A comprehensive plan would increase King County residents’ confidence in local efforts to address the region’s homelessness crisis, and seeing fewer people living on the streets would prove that it’s working, according to a new poll.
Conducted in February by Seattle-based Elway Research, the poll is the latest to explore county residents’ complex feelings about the homelessness crisis and the long-running effort to resolve it.
“What these results tell me is that the average citizen is unsure of what to do, but is willing to strongly support any number of solutions to the problem,” said H. Stuart Elway, president of Elway Research. “And it is a big problem.”
Among the findings: A majority of people said there’s a moral obligation to help homeless people and that solving a complex issue like homelessness will require a communitywide plan supported by local governments, businesses and charities.
Seventy-two percent of those polled said that more than five of every 10 people living on the streets are suffering from a drug or alcohol addiction, although there’s some evidence indicating that it is actually less than half that. In a survey conducted with King County’s 2018 point-in-time count, 35 percent of homeless people reported drug or alcohol abuse.
More poll respondents than not said they favor policies aimed at helping people with mental-health and substance-abuse problems, as well as prevention programs designed to keep people on the brink of homelessness stay in their homes. Seventy-one percent favored increasing the amount of affordable housing in every neighborhood.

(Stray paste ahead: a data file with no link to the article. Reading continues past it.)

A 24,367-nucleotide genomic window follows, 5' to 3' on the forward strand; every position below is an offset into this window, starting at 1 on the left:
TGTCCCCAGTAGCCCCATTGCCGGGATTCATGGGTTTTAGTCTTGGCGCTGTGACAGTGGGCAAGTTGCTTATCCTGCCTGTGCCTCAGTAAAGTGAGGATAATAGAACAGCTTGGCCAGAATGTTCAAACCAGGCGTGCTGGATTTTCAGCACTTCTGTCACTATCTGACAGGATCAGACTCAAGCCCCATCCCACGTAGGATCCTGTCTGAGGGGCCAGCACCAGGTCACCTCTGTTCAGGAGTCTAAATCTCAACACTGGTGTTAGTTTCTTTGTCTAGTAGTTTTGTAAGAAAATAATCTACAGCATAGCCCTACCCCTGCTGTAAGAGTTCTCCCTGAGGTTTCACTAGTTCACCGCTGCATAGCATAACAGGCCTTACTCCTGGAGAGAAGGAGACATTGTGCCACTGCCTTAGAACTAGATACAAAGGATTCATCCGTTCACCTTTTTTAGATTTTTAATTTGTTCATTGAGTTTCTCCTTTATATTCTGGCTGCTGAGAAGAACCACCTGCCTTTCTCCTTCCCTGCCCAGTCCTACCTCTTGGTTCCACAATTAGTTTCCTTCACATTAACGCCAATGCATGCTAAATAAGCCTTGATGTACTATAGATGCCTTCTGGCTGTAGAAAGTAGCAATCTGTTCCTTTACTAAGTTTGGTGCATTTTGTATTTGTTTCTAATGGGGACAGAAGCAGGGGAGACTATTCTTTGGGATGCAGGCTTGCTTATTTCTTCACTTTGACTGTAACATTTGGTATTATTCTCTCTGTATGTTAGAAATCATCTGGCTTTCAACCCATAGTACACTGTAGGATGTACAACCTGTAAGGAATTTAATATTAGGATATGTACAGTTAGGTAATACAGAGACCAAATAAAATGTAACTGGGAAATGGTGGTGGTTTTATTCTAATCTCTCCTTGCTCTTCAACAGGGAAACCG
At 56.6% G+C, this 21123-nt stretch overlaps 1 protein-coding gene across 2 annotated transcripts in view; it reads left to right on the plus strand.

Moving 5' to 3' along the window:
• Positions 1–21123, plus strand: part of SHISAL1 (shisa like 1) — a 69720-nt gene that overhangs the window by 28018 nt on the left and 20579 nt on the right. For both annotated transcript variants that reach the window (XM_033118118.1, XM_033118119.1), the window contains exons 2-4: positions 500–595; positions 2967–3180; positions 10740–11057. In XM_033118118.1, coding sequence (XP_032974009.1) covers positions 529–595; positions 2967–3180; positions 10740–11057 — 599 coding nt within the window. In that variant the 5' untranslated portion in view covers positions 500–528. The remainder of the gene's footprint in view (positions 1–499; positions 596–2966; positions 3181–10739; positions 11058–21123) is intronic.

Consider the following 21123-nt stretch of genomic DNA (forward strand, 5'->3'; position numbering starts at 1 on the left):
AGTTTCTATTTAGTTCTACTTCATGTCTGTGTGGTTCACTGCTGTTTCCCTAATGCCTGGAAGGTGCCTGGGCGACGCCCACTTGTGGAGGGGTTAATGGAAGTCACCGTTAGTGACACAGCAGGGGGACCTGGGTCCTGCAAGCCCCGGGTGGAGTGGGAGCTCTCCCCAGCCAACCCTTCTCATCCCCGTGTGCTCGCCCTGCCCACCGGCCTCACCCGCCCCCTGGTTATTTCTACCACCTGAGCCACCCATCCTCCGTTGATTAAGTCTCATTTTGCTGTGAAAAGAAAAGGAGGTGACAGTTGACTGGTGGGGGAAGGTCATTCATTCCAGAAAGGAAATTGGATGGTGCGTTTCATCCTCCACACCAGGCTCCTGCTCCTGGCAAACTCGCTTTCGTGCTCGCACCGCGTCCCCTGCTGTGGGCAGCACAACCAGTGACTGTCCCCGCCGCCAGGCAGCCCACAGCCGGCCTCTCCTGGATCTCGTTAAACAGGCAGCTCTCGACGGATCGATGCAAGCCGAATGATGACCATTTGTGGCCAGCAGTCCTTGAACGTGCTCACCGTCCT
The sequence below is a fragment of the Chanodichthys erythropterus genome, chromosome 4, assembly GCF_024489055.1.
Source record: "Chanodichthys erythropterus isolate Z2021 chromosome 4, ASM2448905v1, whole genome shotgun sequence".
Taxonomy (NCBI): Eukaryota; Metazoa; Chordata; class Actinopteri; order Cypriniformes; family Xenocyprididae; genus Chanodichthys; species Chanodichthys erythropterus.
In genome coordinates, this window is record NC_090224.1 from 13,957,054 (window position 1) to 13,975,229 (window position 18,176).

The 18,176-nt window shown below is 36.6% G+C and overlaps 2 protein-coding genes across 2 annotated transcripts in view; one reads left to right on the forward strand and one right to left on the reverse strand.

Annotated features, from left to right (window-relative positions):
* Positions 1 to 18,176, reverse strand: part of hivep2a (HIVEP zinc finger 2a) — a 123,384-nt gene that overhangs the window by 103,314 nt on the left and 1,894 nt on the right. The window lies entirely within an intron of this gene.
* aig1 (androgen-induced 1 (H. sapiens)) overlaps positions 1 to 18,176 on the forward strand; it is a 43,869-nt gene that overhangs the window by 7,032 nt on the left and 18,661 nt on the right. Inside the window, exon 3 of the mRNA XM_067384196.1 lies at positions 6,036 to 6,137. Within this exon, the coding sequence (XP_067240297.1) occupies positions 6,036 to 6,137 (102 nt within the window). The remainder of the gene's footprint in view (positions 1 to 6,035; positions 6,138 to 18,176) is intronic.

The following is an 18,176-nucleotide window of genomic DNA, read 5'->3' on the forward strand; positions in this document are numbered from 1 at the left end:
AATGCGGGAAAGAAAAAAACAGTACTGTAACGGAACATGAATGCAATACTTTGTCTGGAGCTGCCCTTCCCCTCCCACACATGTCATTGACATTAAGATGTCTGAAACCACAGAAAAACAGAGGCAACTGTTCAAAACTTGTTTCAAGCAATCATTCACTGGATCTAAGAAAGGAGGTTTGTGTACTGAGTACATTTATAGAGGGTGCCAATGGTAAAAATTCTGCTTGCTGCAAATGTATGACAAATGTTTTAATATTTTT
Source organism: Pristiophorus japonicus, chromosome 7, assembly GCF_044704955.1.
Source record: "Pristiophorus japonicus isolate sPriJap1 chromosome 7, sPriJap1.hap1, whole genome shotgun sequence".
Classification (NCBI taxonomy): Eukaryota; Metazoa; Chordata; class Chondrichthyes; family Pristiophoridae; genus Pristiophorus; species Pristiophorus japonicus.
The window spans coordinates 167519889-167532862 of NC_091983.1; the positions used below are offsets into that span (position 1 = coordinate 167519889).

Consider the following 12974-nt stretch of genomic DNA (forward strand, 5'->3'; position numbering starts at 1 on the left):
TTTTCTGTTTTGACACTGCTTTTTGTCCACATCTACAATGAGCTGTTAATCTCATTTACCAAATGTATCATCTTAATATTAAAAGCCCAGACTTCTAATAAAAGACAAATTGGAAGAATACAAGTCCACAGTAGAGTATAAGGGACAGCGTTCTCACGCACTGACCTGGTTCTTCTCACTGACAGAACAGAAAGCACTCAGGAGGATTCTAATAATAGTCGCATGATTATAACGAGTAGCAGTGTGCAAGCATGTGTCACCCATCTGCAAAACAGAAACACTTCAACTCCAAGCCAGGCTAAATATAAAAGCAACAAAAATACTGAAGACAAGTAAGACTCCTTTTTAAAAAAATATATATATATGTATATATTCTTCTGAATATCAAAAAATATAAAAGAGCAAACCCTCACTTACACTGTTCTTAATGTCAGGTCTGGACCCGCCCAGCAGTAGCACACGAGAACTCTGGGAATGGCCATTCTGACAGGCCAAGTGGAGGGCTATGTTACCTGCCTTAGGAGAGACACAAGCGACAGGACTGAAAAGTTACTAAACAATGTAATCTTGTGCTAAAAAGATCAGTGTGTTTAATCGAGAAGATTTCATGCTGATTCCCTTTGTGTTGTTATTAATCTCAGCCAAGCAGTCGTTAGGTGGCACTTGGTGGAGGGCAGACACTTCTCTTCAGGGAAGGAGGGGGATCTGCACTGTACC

The poll was conducted Feb. 21-27 by cellphone and landline, with a sample size of 803 people and a margin of error of plus or minus 3.5 percent. It was paid for by the Bill & Melinda Gates Foundation, Campion Advocacy Fund, Raikes Foundation, and Ballmer Group (the Gates, Campion and Raikes foundations also contribute funding to Project Homeless).
Erik Houser, a spokesman for the Campion fund, said the poll was intended to help advocates for the homeless create public relations messages that counter misconceptions of the issues. The results show that people of King County and Seattle are generally compassionate and “they know this is something that affects a lot more people than are visible on the streets,” he said.
Still, the results appear to dovetail with previous surveys showing palpable frustration over unauthorized camping in greenways, especially in Seattle. Fifty-nine percent of the people polled said that the evidence a strategy is working is whether there are fewer people living in public areas in tents and camps.
A previous poll by The Seattle Times, also conducted with Elway Research, found that 55 percent of people polled said they’d like to see a zero-tolerance policy that prevents camping in parks and public spaces.
While frustration over the tent encampments in public spaces is not fading, others say the poll reveals a more nuanced picture of how the public feels about response to the crisis and the people living on the streets and alleyways.
Mark Putnam, executive director of Accelerator YMCA and former head of King County’s coordinating agency for homeless services, said it’s clear that some in the region have lost patience.
But the poll shows that people’s understanding of strategies and solutions to the issue is more sophisticated than is sometimes depicted, he said. “People want to see that visible decrease in homelessness, but they understand that the key to that success is in a progressive approach to mental health and drug issues.”